And make sure to listen. Those regulators usually bring in their own experts, who can help you “course correct for the future.”

“The risks here are real,” notes Connors. Hospitals “are required to have an effective plan. There’s liability concerns, as you’ve seen in the news; there have been fatalities of late—there are lots of reasons to ensure you have an effective water management plan.”

Proactiveness is by far the best approach. “I have been through several of these responses, and though maintaining an effective plan requires some effort, the amount of effort involved in dealing with patient infection is 100 or 1,000 times what would be required to just maintain the plan to begin with.”


Use these resources to review your water management plans

Flushing your water system is a must before opening or reopening a hospital facility. But plan ahead.
Pardee Hospital in North Carolina used the CDC’s toolkit on implementing industry standards in developing a water management program to reduce Legionella in buildings, says Ivan W. Gowe, MS, BS, MLS(ASCP) CM, CIC, infection preventionist at Pardee.

Those industry standards include the American Society of Heating, Refrigerating and Air-Conditioning Engineers (ASHRAE) Guideline 12, Minimizing the Risk of Legionellosis Associated With Building Water Systems, and ANSI/ASHRAE Standard 188-2018, Legionellosis: Risk Management for Building Water Systems.

The CDC toolkit “has a soft recommendation for daily flushing and monitoring (temperature and residual chlorine) during construction,” notes Gowe. However, “there is no stated volume of flush, which can be problematic. Depending on the size of the construction effort or the unit that is closed due to construction, flushing every water outlet can be a huge task.”

The Association for Professionals in Infection Control & Epidemiology (APIC) has an internet reference database, APIC Text Online, which earlier this summer published updates on Legionella information.

“APIC Text Online recommends proactive water cultures at least annually to as frequently as every 90 days in the first program year, reducing frequency as long as there are no patient cases,” says Gowe. “Utility of water cultures as a prevention strategy is not entirely agreed upon by experts, but culturing after a hospital-onset case is a must. Cultures must be collected from every location that housed the patient. Specimen volumes must be at least 250 ml.”

Include testing along with flushing, he recommends.

“The primary step after construction is testing water outlets before opening or reopening a facility, especially since flushing alone is not evidence-based,” he says, referring to information on APIC Text Online.

Second sidebar

Case study: Steps hospital takes after Legionella outbreak

In June, Sean McKibben, president of Mount Carmel Grove City hospital in Columbus, Ohio, issued a statement detailing the steps the facility took after 16 patients were diagnosed with Legionnaires’ disease, including at least one patient who died.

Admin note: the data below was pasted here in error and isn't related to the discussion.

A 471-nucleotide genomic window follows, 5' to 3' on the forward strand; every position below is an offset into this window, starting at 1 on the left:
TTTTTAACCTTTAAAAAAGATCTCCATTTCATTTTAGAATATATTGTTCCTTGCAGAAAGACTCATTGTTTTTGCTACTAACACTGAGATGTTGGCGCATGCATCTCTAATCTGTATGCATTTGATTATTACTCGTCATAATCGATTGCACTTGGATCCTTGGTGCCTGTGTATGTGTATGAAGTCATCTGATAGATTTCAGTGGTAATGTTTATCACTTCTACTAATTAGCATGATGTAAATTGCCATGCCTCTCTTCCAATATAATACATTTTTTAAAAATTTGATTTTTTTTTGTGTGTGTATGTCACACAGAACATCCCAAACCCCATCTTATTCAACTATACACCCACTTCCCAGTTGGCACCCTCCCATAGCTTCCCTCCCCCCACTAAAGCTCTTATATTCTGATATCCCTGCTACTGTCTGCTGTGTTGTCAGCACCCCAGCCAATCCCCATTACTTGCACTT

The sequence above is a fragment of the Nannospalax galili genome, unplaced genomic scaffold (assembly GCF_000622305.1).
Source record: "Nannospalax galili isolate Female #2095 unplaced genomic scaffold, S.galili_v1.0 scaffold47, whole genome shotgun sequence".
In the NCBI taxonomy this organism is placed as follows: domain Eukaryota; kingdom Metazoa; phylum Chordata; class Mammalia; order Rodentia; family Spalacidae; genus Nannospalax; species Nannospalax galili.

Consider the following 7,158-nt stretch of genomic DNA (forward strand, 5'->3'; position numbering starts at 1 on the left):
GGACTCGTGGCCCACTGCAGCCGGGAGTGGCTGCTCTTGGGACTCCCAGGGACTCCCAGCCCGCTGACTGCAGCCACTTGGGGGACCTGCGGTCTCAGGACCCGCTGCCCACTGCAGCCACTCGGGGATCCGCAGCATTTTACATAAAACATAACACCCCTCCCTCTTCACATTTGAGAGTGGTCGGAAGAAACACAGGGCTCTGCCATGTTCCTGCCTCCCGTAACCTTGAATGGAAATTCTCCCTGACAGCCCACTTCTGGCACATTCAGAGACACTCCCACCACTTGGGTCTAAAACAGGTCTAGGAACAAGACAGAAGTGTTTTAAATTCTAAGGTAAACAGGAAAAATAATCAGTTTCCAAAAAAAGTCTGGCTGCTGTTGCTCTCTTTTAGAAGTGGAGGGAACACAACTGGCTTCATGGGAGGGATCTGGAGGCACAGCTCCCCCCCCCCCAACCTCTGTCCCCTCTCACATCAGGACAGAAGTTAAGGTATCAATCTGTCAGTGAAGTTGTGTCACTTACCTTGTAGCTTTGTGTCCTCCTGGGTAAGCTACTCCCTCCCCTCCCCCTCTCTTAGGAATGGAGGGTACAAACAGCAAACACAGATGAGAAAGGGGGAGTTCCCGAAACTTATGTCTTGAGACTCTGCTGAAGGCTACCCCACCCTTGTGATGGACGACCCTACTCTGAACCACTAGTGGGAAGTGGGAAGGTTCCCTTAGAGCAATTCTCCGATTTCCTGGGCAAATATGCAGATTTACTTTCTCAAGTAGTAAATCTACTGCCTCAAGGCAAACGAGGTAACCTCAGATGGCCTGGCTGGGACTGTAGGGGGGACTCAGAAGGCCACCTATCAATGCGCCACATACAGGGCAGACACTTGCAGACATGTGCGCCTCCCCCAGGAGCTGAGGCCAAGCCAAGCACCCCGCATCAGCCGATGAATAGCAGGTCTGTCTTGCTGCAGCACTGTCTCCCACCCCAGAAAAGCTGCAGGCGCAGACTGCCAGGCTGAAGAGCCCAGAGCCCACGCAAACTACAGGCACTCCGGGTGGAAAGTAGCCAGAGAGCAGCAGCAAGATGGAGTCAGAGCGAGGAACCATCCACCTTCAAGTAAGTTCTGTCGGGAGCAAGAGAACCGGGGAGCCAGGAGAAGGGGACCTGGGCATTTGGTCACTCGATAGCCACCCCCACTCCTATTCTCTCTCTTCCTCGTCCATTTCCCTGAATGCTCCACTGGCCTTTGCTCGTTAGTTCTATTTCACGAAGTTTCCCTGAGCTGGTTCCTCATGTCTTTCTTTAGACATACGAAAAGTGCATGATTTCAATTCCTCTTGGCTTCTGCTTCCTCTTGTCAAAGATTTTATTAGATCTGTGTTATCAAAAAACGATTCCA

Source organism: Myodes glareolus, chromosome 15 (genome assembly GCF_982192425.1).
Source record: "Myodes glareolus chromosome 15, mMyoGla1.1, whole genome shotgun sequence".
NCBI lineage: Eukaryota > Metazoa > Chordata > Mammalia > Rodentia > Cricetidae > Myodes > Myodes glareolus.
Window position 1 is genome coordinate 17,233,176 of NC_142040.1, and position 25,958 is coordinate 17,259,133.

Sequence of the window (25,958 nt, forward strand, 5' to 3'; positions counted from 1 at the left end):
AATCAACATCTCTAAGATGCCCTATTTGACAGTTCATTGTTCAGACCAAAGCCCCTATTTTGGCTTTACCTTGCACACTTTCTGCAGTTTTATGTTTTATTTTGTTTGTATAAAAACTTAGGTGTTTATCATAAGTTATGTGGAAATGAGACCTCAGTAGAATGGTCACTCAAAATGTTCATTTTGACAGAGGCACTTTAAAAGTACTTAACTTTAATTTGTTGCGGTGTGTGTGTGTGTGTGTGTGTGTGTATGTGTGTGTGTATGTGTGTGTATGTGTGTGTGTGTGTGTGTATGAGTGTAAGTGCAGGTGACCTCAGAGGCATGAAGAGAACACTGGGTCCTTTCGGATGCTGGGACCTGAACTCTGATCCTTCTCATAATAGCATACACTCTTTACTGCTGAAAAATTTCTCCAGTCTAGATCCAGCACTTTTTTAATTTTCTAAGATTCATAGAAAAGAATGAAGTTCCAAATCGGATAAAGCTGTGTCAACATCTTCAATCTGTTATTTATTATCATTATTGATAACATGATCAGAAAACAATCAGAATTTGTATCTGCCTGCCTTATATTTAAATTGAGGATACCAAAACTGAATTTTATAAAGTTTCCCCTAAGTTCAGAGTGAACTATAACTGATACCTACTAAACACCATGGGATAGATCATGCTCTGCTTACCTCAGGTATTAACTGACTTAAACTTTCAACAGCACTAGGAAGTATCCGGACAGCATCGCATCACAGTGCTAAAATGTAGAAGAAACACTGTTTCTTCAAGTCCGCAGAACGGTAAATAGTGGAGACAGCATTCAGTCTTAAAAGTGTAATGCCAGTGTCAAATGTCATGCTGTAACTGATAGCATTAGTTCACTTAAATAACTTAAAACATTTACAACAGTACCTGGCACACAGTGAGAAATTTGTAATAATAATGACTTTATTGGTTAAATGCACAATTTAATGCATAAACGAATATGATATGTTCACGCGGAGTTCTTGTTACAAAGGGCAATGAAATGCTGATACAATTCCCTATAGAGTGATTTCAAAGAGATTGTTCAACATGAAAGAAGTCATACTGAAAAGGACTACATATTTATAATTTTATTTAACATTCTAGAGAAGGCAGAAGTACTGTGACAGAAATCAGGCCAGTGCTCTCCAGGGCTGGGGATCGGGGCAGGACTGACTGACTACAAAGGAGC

After notifying local health officials, an investigation pointed to Legionella that proliferated in the system during the construction of a new facility on campus. Tests showed significant levels of Legionella in the hot water system, “We believe the bacteria are linked to inadequate disinfection prior to Mount Carmel Grove City's opening,” said McKibben.

Here are the steps McKibben said the hospital took during and after its investigation:

  • Working with Franklin County Public Health and following CDC guidance, they determined three positive cases for Legionella, the earliest being diagnosed May 15 and reported to the health department on May 16.
  • A common source could not be identified during this time due to the individual circumstances of
  • each case, including exposure to other healthcare facilities during the incubation period.
  • Water samples were taken May 23 through June 1, and heightened surveillance for other
  • potential cases identified a fourth case. At that point, a full investigation of an outbreak began on
  • May 31.
  • Mount Carmel quickly implemented water restrictions on May 31 for the safety of their patients as they
  • prepared to hyperchlorinate (disinfect) the entire water system by June 2.
  • They installed temporary water filters known to provide an extremely effective barrier to Legionella
  • transmission by June 6. (Once continuous extensive testing is complete, the temporary filters were to be removed.)
  • Installed a permanent supplemental disinfection system—with 24/7 monitoring and controls—
  • which continuously adds chloramine to the water supply on June 11.
  • Updated protocol that every patient room (occupied and unoccupied) will be flushed daily.

Future actions will include disinfecting and cleaning the cooling tower, along with upgrading the hospital’s disinfection controller.

Read the full statement at https://www.mountcarmelhealth.com/assets/documents/mchs-media-statement-june-13-updated.pdf.